Ok, where should I start? Lets start at the end: We all arrived safe and sound in Volgograd. But how was the journey to get there? On Wednesday I have meet the group in Jürmla near Riga. We are 8 cars and 14 people. That’s a little army. They drive big offroad cars, Landcruiser and Defenders mostly. I’d say most of them are already retired. Besides the 25 year old Leon, the son of Franz, I’m clearly the youngest and inexperienced in the group.
On Friday we drove through Latvia close to the Russian border. It was a very nice drive almost entirely on unpaved roads ending at very nice campground at a stunningly beautiful lake.
Next day was border crossing and a drive of some hundred kilometres into Russia. Bernd, the tour guide, said it will take around one hour to cross the border. Well it took around 4 hours, I would say, to cross it: I wonder how so many people can work so slow! But they where very friendly and well organised. I think they work exactly as fast as the Latvia Officers at the EU border: Once you cross you drive along trucks waiting to get into EU for about 5 Kilometres. They are waiting there several days for sure: Quit-pro-quo.
Now, after buying the mandatory car insurance, filling up on gas, and changing money it was getting late. We had to put the pedal to the medal to reach the campground. But it was hopeless and so we camped somewhere in the woods. Then it started to rain heavily.
Next day we drove unpaved roads until the unpaved road turned into mud and the mud turned into a swamp. It was harsh terrain. It looks less dramatic on the video, but imagine that 3 of this excellent offroad cars got stuck in the mud and had to be pulled out. Of course quitschi didn’t care much and drove through those ponds as if it where a German Autobahn. Well almost: I was very happy about my offroad training and the mud terrain tiers. A lot of luck was involved in the not getting stuck business. But it was lots of fun.
This few kilometres took us several hours. A woman was walking the same distance and she was faster, no joke. While I was waiting for the once still working through the mud Alexander and Alexander arrived on an ancient motorcycle and looked at me with interests and disbelieve. The explained that this road can only be passed by an Ural. Guess we proved them wrong but it was not easy.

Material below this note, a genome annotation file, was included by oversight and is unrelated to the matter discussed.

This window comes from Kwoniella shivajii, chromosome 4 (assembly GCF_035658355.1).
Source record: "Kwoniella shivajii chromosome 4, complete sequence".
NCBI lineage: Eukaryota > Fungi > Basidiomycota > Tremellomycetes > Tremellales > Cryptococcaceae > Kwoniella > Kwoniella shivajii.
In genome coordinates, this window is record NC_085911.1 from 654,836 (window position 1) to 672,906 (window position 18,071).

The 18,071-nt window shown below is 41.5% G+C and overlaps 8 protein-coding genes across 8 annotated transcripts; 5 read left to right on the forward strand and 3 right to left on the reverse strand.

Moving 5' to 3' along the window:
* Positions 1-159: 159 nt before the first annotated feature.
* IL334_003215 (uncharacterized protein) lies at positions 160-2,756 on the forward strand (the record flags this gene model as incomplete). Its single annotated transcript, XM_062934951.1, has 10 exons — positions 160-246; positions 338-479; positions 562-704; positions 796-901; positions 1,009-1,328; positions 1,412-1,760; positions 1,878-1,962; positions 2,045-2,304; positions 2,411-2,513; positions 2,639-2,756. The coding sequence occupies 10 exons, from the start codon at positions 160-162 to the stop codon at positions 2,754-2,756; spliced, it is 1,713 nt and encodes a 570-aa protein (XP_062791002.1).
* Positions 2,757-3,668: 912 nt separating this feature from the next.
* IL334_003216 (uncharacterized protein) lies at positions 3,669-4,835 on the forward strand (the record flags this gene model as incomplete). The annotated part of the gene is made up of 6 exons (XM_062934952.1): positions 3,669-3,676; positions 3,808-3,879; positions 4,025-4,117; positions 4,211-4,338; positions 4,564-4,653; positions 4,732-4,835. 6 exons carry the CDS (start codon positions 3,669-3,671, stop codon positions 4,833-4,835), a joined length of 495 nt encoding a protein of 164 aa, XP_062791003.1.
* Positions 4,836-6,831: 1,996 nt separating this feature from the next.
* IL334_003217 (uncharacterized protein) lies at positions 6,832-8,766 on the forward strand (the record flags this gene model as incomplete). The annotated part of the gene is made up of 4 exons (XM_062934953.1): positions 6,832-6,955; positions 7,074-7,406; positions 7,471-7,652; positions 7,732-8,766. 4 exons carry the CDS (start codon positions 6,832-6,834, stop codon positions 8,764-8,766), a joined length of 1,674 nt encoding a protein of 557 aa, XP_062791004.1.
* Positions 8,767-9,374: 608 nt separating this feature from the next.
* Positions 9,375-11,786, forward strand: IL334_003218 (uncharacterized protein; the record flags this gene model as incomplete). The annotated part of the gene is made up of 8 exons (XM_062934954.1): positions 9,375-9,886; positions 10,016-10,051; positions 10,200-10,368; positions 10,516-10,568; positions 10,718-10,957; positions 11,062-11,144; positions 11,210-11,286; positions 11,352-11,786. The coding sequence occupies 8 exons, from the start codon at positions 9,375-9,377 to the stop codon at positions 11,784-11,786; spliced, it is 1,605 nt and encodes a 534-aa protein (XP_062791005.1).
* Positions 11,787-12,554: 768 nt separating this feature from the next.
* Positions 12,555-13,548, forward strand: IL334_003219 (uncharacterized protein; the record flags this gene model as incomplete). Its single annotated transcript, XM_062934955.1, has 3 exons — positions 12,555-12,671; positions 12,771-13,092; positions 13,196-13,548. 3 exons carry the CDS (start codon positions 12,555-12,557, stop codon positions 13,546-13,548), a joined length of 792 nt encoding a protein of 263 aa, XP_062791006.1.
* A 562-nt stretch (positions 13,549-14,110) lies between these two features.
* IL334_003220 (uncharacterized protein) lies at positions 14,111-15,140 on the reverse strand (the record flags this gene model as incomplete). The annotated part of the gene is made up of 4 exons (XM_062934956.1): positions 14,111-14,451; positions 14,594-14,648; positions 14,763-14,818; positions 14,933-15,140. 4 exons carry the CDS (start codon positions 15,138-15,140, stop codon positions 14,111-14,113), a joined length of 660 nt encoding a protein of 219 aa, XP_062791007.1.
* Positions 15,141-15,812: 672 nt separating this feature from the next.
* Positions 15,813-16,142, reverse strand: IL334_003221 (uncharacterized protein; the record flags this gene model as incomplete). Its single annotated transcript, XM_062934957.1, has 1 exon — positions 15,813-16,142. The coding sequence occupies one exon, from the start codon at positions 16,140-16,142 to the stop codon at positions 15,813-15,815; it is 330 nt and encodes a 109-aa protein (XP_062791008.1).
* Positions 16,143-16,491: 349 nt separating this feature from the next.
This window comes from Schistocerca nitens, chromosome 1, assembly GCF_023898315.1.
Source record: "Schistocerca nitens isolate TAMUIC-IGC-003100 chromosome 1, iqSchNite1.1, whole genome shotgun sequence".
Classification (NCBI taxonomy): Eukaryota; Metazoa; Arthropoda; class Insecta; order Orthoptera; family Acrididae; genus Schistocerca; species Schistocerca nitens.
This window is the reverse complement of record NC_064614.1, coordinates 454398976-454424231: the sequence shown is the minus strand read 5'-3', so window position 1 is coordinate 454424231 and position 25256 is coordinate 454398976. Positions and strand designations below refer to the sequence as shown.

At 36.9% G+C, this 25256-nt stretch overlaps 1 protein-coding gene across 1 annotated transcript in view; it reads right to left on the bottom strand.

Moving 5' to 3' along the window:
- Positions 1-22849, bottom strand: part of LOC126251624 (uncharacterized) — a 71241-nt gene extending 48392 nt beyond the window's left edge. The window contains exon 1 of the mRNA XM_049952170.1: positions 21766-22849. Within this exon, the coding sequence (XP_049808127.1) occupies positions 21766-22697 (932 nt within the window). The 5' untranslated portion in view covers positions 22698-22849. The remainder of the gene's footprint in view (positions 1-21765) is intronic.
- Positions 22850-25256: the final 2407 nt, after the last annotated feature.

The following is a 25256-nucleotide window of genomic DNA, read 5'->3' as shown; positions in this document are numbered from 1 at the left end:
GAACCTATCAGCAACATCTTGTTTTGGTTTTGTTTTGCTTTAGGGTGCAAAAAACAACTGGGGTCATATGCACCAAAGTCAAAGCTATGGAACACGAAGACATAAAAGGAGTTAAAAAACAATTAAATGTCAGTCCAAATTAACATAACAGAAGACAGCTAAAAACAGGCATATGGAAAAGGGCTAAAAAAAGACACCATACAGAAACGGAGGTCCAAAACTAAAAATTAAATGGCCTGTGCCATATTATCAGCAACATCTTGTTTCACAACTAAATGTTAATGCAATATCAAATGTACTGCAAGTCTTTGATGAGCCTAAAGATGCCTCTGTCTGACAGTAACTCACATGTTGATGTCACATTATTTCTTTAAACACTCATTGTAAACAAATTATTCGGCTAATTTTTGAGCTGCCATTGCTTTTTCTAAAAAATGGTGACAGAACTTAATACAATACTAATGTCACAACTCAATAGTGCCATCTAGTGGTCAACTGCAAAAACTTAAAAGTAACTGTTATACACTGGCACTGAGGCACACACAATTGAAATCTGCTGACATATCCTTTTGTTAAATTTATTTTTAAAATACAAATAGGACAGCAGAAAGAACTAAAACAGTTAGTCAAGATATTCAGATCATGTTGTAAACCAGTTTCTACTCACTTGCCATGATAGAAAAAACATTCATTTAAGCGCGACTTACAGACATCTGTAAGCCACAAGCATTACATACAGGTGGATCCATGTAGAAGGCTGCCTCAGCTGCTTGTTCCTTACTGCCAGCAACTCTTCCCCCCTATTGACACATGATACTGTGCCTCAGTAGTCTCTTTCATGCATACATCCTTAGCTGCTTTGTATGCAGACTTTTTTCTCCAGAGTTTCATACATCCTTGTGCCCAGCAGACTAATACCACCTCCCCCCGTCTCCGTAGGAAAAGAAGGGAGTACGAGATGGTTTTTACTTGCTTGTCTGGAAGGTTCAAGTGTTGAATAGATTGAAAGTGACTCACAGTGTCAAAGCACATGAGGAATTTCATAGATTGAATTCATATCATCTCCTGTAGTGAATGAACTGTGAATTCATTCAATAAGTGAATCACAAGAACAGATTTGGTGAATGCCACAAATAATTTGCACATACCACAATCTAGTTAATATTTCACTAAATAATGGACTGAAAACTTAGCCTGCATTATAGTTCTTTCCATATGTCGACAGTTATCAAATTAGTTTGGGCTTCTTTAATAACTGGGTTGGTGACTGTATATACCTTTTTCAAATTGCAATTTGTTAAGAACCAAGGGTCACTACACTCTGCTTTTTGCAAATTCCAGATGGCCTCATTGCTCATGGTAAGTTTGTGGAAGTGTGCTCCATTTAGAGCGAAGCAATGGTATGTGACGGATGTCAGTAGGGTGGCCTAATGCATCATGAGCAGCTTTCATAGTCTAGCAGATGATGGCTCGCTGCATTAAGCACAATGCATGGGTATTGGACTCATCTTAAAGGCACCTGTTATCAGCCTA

Of course we where late again and we had to hit the main road once again and put the pedal to the medal. We camped somewhere on a meadow, very nice, but looooots of mosquitos and sand flies. But that was to be expected here and I’m well prepared to kill this suckers by all means.
Next day Bernd decided that it is of no use to drive unpaved roads because of the conditions. So he changed plan and we drove in 2 days instead of 3 to Volgograd using the main road. This was lots of driving and you have to be concentrated all the time because there are plenty of lorries which you have to overtake, so do the cars coming from the opposite direction. If you crash it’s over almost certainly. I made it very clear that I’m not able to drive for 9-10 hours without risking my life. Dieter was so kind and offered to drive quitschi for a few hours so that I could relaxed.
Dieter is a very experienced driver: He had taken part in various rallys including paris-dakar and he is the world record holder in driving the panamericana: He and his team drove from Alaska to Feuerland in 15 days! He doesn’t care to drive for 10 hours for sure:-) Thank you Dieter.
So far I’ve seen a lot of main roads and lots of trucks and cars and not much of the country, but I will have time to look at everything on my way back. But I sure hope and also expressed my wish that the pace will change from Volgograd onwards.
In Volgograd we are in an excellent Hotel with all the luxury, like i.e. a toilet. And of course one more great thing: Alexandra also arrived last night at 4 o’clock in the morning tired but happy to have made it in Volgograd.
Volgograd is very clean city with good infrastructure. But it feels a bit as if you where at the end of the civilised world, which I guess we kind of are. But my cell phone once again was broken and I just went to buy a new one, no problem. Well, I lost all my contacts of course but that’s another story.
Ah, one more thing: Quitschi turned 100000! I hope it will run many more kilometers, but it makes no longer squeaking noises but it rumbles, which is new and Rolf, the mechanic, doesn’t know what it is, but he doesn’t look concerned, yet.